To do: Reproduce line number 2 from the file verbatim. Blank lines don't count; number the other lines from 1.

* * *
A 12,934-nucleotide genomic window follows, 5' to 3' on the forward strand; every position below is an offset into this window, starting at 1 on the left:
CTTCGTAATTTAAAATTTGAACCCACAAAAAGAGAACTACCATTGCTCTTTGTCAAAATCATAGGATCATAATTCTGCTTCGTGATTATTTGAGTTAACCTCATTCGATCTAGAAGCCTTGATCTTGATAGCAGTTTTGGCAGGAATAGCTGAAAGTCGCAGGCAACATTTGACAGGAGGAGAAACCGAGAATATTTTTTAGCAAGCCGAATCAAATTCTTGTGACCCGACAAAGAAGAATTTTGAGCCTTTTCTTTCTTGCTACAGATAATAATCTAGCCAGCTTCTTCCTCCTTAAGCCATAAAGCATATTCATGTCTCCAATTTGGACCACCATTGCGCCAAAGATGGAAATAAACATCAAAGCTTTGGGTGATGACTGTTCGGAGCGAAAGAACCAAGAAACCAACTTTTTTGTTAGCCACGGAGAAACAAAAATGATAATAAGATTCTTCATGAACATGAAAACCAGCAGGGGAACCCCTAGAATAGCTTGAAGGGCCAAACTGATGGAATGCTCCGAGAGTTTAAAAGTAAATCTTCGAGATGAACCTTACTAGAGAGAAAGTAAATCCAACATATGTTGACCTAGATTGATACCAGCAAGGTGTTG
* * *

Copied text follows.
CTTCGTAATTTAAAATTTGAACCCACAAAAAGAGAACTACCATTGCTCTTTGTCAAAATCATAGGATCATAATTCTGCTTCGTGATTATTTGAGTTAACCTCATTCGATCTAGAAGCCTTGATCTTGATAGCAGTTTTGGCAGGAATAGCTGAAAGTCGCAGGCAACATTTGACAGGAGGAGAAACCGAGAATATTTTTTAGCAAGCCGAATCAAATTCTTGTGACCCGACAAAGAAGAATTTTGAGCCTTTTCTTTCTTGCTACAGATAATAATCTAGCCAGCTTCTTCCTCCTTAAGCCATAAAGCATATTCATGTCTCCAATTTGGACCACCATTGCGCCAAAGATGGAAATAAACATCAAAGCTTTGGGTGATGACTGTTCGGAGCGAAAGAACCAAGAAACCAACTTTTTTGTTAGCCACGGAGAAACAAAAATGATAATAAGATTCTTCATGAACATGAAAACCAGCAGGGGAACCCCTAGAATAGCTTGAAGGGCCAAACTGATGGAATGCTCCGAGAGTTTAAAAGTAAATCTTCGAGATGAACCTTACTAGAGAGAAAGTAAATCCAACATATGTTGACCTAGATTGATACCAGCAAGGTGTTG